“Heat in the eyes: new acquisitions 2010–13” has more than fifty works recently acquired through purchase and donation. This included works by some familiar names: Jenny Watson, Mike Kelly and Peter Tyndall. Trevor Nickolls’ exuberant painting “Gertrude Street, Fitzroy” is definitely worth acquiring for so many reasons.

“Under the sun” is exhibition for the Kate Challis RAKA Award 2013 is an annual award for Indigenous creative artists. The $25,000 award winner is Mabel Juli for her minimal painting “Garnkeny Ngarranggarni (Moon Dreaming)”. The artists on exhibition are Teresa Baker, Daniel Boyd, Hector Burton, Timothy Cook, Mabel Juli, Kunmarnanya Mitchell, Alick Tipoti, Garawan Wanambi and Regina Wilson. I was taking note on the fibreglass resin masks by Alick Tipoti from the Torres Strait Islands, Hector Burton’s paintings of the trees around the waterhole with their fantastic colours, and the woven patterns in Garawan Wanambi (NT) paintings when my pen ran out of ink and so did my notes at this point.

Philip Brophy’s exhibition “Colour Me Dead” is about “changing perceptions of the nude in art from Neoclassicism and Romanticism”. It sounds more like an art history thesis than an art exhibition but Brophy has created an attractive and clever multi-media exhibition from his research. There is a movie, works on paper, digital art, sounds, lights and plenty to cogitate on. And here was I with out a functioning pen.

On my ride back I looked at the graffiti covered Upfield bike track (more research for future blog posts) and I stopped at Brunswick Arts Space. Where there were three good exhibitions. “I need a life, where can I download one? A drawing investigation by Alice Alva” fills two walls with drawings of debatable quality in a Barry McGee style hanging. Jess Kelly’s “Photosynthesis” has alchemical jars and life-size paper cut-outs of the lamppost growing leaves evoking a mysterious atmosphere. And Andy Robertson’s “Works, 2012” took a wry look at the documentation of contemporary art.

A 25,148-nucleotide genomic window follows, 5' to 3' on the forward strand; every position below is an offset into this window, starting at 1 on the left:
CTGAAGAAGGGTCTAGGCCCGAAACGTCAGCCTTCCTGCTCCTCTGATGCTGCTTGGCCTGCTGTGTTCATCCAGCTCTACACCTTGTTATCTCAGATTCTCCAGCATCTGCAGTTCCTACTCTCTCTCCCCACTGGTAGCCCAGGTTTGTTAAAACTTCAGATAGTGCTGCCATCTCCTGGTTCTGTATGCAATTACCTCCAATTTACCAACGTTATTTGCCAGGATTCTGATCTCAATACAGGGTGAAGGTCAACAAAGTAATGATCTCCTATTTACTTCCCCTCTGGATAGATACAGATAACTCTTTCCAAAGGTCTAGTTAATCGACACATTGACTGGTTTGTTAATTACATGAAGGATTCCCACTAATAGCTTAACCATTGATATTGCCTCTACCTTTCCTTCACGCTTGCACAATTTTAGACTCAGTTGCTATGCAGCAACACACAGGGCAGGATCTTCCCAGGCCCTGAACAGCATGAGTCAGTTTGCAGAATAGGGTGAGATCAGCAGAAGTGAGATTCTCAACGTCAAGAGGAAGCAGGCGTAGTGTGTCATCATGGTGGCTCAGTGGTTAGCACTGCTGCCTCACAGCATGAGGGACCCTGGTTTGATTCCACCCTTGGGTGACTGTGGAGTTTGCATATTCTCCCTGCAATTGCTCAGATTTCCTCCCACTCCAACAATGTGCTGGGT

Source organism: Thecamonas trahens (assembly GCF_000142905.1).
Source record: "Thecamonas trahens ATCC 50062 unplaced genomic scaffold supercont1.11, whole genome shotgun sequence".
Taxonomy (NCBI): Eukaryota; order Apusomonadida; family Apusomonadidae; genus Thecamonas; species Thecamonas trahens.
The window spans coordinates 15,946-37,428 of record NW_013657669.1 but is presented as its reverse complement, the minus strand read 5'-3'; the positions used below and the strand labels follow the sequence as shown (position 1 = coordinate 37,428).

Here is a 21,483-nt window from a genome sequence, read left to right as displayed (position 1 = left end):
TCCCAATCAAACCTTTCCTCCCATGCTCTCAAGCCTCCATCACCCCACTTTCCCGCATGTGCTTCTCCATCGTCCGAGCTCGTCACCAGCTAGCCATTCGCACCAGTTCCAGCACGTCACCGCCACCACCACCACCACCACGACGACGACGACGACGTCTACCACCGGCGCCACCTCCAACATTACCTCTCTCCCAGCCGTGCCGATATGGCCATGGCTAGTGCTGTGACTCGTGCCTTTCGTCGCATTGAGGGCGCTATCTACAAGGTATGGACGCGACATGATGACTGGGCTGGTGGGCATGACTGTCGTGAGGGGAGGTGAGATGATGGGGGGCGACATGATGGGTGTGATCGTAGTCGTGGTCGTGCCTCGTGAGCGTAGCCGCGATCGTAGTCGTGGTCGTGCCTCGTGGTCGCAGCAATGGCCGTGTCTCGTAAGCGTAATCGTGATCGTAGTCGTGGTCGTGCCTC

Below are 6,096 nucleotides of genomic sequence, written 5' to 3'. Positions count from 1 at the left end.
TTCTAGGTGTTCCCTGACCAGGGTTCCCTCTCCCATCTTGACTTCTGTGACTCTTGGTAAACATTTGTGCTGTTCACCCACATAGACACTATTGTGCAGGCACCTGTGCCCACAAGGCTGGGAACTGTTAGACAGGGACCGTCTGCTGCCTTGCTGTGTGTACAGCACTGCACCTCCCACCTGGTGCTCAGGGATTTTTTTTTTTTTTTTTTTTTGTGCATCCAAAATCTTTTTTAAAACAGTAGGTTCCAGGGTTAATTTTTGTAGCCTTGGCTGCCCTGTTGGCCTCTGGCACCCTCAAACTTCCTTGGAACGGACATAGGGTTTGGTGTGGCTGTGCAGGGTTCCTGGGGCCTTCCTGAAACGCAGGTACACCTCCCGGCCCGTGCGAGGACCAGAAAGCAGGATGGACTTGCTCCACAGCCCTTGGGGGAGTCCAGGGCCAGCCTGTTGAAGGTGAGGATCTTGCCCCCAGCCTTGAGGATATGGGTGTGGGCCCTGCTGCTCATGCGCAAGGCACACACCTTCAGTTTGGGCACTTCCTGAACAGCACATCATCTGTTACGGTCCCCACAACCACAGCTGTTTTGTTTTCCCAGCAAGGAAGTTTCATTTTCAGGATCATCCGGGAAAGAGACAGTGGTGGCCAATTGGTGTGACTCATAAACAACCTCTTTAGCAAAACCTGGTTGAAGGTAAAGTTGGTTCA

Architecture & Fashion

I saw a few exhibitions this week that united art, architecture and fashion: “Transitions” at No Vacancy and the combination of Denise Wray’s “Compartments” and Jake Preval’s “Costumes for the Ark” at the George Paton Gallery. This seems an odd remark because I rarely see exhibitions that unite art, architecture and fashion and yet what is the difference between them?

“Transitions” by Make Shift Concepts: Armando Chant, Donna Sgro and Oliver Solente is part of the L’Oreal Melbourne Fashion Festival’s cultural program. “At first glance it will look like just a video and some sculptures.” Oliver Solente (from the exhibition paper.) It did look like that but the suspended dresses and video of the dress worn on the catwalk reminded me that this was a fashion exhibition. The suspended dresses were not hung to suggest a human form but hung to show potentials in their architectural form, much like the angular architectural forms of the sculptures.

It was these angular architectural forms that reminded me of the structure of the masks in Jake Preval’s “Costumes for the Ark”. Preveal’s exhibition isn’t in the fashion festival’s cultural program but it should be, it is like the queer alternative. The exhibition is basically a series of photographs of queer couples wearing only black underpants and Preveal’s cardboard masks. The architecture of the couple’s bodies as they posed together is what made the photographs. Love the scattered black underwear around the room, suggesting that the couples from the photographs had stripped off their costumes and left the ark.